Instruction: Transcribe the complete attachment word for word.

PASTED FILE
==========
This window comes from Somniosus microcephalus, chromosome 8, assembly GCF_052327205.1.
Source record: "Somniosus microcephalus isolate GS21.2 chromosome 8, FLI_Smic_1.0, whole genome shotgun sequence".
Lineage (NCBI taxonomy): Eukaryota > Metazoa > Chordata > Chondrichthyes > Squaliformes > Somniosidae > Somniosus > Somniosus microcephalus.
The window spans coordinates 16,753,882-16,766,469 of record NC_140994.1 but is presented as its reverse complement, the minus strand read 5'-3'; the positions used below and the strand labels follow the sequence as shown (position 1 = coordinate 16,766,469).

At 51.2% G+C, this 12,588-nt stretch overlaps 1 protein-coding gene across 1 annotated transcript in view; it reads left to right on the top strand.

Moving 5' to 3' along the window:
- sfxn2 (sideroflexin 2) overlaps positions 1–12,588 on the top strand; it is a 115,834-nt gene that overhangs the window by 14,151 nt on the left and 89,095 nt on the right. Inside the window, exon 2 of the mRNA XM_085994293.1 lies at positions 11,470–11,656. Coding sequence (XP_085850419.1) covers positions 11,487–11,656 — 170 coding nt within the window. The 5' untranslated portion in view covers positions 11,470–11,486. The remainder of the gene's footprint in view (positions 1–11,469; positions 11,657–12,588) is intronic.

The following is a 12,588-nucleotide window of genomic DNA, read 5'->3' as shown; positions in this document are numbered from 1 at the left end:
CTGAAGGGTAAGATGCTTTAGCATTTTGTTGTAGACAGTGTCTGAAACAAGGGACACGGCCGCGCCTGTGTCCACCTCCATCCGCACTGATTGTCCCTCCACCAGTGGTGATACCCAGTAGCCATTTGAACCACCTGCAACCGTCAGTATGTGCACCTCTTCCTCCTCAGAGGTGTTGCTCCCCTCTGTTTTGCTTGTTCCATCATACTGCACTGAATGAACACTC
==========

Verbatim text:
This window comes from Somniosus microcephalus, chromosome 8, assembly GCF_052327205.1.
Source record: "Somniosus microcephalus isolate GS21.2 chromosome 8, FLI_Smic_1.0, whole genome shotgun sequence".
Lineage (NCBI taxonomy): Eukaryota > Metazoa > Chordata > Chondrichthyes > Squaliformes > Somniosidae > Somniosus > Somniosus microcephalus.
The window spans coordinates 16,753,882-16,766,469 of record NC_140994.1 but is presented as its reverse complement, the minus strand read 5'-3'; the positions used below and the strand labels follow the sequence as shown (position 1 = coordinate 16,766,469).

At 51.2% G+C, this 12,588-nt stretch overlaps 1 protein-coding gene across 1 annotated transcript in view; it reads left to right on the top strand.

Moving 5' to 3' along the window:
- sfxn2 (sideroflexin 2) overlaps positions 1–12,588 on the top strand; it is a 115,834-nt gene that overhangs the window by 14,151 nt on the left and 89,095 nt on the right. Inside the window, exon 2 of the mRNA XM_085994293.1 lies at positions 11,470–11,656. Coding sequence (XP_085850419.1) covers positions 11,487–11,656 — 170 coding nt within the window. The 5' untranslated portion in view covers positions 11,470–11,486. The remainder of the gene's footprint in view (positions 1–11,469; positions 11,657–12,588) is intronic.

The following is a 12,588-nucleotide window of genomic DNA, read 5'->3' as shown; positions in this document are numbered from 1 at the left end:
CTGAAGGGTAAGATGCTTTAGCATTTTGTTGTAGACAGTGTCTGAAACAAGGGACACGGCCGCGCCTGTGTCCACCTCCATCCGCACTGATTGTCCCTCCACCAGTGGTGATACCCAGTAGCCATTTGAACCACCTGCAACCGTCAGTATGTGCACCTCTTCCTCCTCAGAGGTGTTGCTCCCCTCTGTTTTGCTTGTTCCATCATACTGCACTGAATGAACACTC